1. I’m not saying “don’t use 2 POVs.” I’m just warning about a potential hazard. You trade one advantage for another. It all depends on what the author decides is the most important element of the story.

  10. With a limited pov (and I know it’s not really a camera angle) how can we handle a scene where the mc is elsewhere. I heard an author telling me I cannot have scenes where the mc is absent, since it’s all from his pov. I keep thinking: but… but… but…
    As long as those scenes move the story forward, can there not be things happening in the story that he just does not know about? All would be divulged from the outside, of course, not inside the heads…
    Just seems quite do-able to me…

    1. It’s really tough to come up with a good, simple argument as to why you can’t do that, because, if done properly, you can.
      Just be aware of two things: first, that the maximum empathy is created by being in one character’s head all the time. But maximum empathy for one character is not the be-all and end-all of every story. If you want another effect, then go for it.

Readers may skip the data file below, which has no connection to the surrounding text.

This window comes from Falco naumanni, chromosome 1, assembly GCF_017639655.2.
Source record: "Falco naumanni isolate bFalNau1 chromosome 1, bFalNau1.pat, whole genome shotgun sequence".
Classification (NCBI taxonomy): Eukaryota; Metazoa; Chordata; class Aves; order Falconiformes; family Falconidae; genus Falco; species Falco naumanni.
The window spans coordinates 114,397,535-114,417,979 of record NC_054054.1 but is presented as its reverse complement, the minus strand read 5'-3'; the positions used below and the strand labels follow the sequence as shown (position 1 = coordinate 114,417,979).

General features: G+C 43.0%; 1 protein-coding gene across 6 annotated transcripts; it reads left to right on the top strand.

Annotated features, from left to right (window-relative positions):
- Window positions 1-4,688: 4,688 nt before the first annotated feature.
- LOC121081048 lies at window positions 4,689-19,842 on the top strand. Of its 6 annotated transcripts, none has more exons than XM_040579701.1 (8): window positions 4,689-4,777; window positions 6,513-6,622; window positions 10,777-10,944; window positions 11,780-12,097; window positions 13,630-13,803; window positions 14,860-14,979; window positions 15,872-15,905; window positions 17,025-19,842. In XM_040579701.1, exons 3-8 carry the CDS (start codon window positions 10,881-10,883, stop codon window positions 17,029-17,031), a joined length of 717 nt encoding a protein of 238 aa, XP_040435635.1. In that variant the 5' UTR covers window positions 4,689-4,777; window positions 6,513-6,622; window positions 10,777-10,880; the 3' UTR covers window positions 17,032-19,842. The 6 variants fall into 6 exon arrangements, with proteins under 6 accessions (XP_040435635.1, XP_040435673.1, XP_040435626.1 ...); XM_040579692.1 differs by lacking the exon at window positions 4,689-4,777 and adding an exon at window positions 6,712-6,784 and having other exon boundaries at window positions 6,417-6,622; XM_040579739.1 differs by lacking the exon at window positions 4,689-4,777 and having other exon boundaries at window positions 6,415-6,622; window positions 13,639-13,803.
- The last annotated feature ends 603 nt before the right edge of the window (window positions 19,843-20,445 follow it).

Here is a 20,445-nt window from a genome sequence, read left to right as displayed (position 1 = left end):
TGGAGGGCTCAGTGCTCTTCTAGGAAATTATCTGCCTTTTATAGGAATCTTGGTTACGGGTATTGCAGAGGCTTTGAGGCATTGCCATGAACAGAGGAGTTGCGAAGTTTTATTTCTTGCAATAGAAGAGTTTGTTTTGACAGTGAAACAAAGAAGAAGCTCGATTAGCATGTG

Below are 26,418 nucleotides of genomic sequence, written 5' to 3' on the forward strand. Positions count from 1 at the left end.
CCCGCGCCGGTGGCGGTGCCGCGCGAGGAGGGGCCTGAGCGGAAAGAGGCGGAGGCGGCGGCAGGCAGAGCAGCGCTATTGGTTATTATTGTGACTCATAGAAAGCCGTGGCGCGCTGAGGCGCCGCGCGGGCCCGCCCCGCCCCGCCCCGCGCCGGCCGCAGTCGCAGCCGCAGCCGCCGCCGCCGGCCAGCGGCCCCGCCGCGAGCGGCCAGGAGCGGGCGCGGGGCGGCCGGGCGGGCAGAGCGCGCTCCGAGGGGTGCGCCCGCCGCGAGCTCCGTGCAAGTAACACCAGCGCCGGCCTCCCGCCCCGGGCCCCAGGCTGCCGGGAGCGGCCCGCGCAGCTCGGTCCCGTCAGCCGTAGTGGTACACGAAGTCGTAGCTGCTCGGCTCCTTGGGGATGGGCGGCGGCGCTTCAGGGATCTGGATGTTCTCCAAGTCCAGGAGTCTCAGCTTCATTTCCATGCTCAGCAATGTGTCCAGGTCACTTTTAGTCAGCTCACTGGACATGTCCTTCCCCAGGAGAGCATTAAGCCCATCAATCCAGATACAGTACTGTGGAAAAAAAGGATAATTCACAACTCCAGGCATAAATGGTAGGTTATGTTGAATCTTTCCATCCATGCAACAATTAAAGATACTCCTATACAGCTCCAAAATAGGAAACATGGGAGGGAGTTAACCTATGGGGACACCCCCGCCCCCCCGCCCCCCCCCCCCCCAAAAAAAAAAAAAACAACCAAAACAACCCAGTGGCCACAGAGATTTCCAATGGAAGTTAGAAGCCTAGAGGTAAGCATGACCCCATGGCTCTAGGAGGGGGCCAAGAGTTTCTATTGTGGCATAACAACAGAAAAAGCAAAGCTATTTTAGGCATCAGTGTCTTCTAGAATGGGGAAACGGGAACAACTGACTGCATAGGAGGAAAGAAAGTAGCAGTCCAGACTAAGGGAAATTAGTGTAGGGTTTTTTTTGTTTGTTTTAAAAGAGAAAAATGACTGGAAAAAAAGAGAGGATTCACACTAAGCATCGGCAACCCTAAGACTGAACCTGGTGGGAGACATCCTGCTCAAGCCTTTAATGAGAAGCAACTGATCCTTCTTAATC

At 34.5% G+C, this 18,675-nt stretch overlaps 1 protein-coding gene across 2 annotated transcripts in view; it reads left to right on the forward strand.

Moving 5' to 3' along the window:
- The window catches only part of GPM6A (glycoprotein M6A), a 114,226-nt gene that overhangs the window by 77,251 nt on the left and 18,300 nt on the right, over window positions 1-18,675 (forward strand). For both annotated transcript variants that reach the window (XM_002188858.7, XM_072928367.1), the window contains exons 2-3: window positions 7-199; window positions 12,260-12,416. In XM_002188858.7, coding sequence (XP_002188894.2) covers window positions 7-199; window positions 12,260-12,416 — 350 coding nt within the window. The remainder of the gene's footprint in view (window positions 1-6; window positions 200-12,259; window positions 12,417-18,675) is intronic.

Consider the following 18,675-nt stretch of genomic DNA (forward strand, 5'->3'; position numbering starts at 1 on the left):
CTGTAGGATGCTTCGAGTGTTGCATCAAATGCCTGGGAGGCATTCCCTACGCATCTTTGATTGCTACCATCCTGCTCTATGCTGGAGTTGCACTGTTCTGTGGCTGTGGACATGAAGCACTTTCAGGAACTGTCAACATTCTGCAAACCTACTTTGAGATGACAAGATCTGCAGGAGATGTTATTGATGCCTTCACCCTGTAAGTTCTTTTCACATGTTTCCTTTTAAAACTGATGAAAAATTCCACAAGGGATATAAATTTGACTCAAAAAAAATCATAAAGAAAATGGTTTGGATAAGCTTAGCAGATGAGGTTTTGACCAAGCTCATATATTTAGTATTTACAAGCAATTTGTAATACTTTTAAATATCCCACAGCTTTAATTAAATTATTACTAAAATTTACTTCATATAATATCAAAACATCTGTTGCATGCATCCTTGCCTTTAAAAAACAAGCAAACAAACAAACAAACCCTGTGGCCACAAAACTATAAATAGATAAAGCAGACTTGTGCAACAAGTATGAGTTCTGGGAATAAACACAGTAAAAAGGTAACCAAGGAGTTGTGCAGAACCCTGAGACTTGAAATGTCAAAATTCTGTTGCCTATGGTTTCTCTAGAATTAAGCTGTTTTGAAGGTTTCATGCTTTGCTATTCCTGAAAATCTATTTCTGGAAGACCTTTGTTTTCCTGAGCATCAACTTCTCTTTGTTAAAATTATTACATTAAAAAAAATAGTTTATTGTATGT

Secondly, be aware of the jolt that can happen if the reader is not expecting a POV switch: for example, if you spend 15 chapters in one person’s head, then suddenly switch to someone else’s. (Yes, I’ve seen that done.)

      1. Thanks so much!
        You know, part of your answer captures my main lack of understanding: I need lots of empathy for another character, too. It’s kind of a collision-of-two-cultures kind of story, and readers need to know both characters a bit, first, and eventually they merge. I’ll try to keep switches to chapter breaks. It’s just a thing of needing to know only what is inside the looney mc’s head. The rest of the characters will be understandable just by their outward appearances. Not head-hopping, but giving the reader a break from the lunacy and a bit of scene setting when he’s not present. I think I can, I think I can, I think I can. Hope I’m right. Thanks again!

  11. A general comment that applies to most of these comments.
    Every reader has a little voice in the back of the head that notices when the author manipulates the story too much. We don’t want to give that little voice anything to say. So if your story has a POV change and the reader’s little voice says, “The author only did this because the reader needs to know such-and-such and the POV character couldn’t possibly know it,” then we have a problem. The reader has just discovered that the author isn’t good enough to manage the plot properly.
    The point is that a good author can find ways of getting the information across to the audience without stimulating that little voice.